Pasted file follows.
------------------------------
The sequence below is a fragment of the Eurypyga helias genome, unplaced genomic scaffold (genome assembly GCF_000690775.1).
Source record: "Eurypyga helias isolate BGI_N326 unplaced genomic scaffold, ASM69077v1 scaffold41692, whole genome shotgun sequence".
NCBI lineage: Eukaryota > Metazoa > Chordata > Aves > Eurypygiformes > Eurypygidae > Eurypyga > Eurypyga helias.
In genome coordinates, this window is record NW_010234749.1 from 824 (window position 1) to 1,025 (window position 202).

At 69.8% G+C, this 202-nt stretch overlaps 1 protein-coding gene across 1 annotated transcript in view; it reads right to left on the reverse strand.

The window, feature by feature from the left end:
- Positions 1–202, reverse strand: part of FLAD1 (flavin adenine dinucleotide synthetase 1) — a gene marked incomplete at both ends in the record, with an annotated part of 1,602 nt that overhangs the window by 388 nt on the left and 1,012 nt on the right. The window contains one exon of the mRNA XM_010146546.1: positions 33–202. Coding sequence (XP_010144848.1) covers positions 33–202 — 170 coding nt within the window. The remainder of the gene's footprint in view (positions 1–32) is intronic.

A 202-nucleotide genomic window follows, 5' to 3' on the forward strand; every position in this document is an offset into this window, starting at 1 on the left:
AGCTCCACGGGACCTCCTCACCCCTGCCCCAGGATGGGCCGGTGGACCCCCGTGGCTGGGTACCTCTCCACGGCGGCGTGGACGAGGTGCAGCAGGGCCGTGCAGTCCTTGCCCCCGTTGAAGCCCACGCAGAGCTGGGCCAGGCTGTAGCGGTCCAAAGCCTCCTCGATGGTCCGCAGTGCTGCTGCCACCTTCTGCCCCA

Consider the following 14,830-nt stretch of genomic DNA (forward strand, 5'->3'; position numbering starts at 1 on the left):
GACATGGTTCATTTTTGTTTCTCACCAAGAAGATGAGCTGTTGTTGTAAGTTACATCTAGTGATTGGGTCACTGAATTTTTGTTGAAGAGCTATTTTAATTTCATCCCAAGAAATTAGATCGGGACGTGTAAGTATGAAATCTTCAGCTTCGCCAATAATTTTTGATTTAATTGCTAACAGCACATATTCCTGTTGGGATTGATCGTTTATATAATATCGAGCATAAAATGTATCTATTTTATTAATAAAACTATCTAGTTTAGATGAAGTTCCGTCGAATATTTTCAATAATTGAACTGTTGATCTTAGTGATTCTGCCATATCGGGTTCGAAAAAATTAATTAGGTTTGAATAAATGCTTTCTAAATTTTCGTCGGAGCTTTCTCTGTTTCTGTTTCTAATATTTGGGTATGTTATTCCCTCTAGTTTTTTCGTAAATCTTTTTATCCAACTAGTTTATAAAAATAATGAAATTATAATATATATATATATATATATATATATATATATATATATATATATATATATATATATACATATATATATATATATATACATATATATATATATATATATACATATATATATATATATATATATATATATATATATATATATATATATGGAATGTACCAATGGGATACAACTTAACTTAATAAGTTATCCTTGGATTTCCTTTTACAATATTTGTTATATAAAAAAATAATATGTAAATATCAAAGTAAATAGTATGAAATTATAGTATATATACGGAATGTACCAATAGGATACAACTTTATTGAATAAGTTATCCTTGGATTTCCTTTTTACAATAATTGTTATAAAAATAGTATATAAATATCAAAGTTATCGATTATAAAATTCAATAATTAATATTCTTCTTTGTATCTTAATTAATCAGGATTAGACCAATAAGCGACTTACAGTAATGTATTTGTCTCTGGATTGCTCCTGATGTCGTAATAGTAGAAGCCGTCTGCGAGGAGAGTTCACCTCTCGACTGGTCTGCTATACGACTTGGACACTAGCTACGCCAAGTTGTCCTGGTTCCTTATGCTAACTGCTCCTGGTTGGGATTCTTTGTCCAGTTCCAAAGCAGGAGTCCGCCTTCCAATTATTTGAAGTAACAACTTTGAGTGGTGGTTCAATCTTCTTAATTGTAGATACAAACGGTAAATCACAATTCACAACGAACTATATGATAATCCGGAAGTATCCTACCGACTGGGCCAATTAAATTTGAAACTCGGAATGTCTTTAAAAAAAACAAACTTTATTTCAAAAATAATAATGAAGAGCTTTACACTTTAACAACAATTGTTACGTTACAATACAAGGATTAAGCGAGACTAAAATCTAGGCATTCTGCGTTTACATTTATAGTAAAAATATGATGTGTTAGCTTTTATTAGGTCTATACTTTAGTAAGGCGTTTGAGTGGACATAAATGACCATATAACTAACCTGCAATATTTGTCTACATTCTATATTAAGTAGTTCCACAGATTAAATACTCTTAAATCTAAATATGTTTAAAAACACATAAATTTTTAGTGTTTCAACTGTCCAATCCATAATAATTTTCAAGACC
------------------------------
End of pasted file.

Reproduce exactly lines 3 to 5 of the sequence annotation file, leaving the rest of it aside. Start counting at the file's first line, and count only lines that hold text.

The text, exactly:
NCBI lineage: Eukaryota > Metazoa > Chordata > Aves > Eurypygiformes > Eurypygidae > Eurypyga > Eurypyga helias.
In genome coordinates, this window is record NW_010234749.1 from 824 (window position 1) to 1,025 (window position 202).

At 69.8% G+C, this 202-nt stretch overlaps 1 protein-coding gene across 1 annotated transcript in view; it reads right to left on the reverse strand.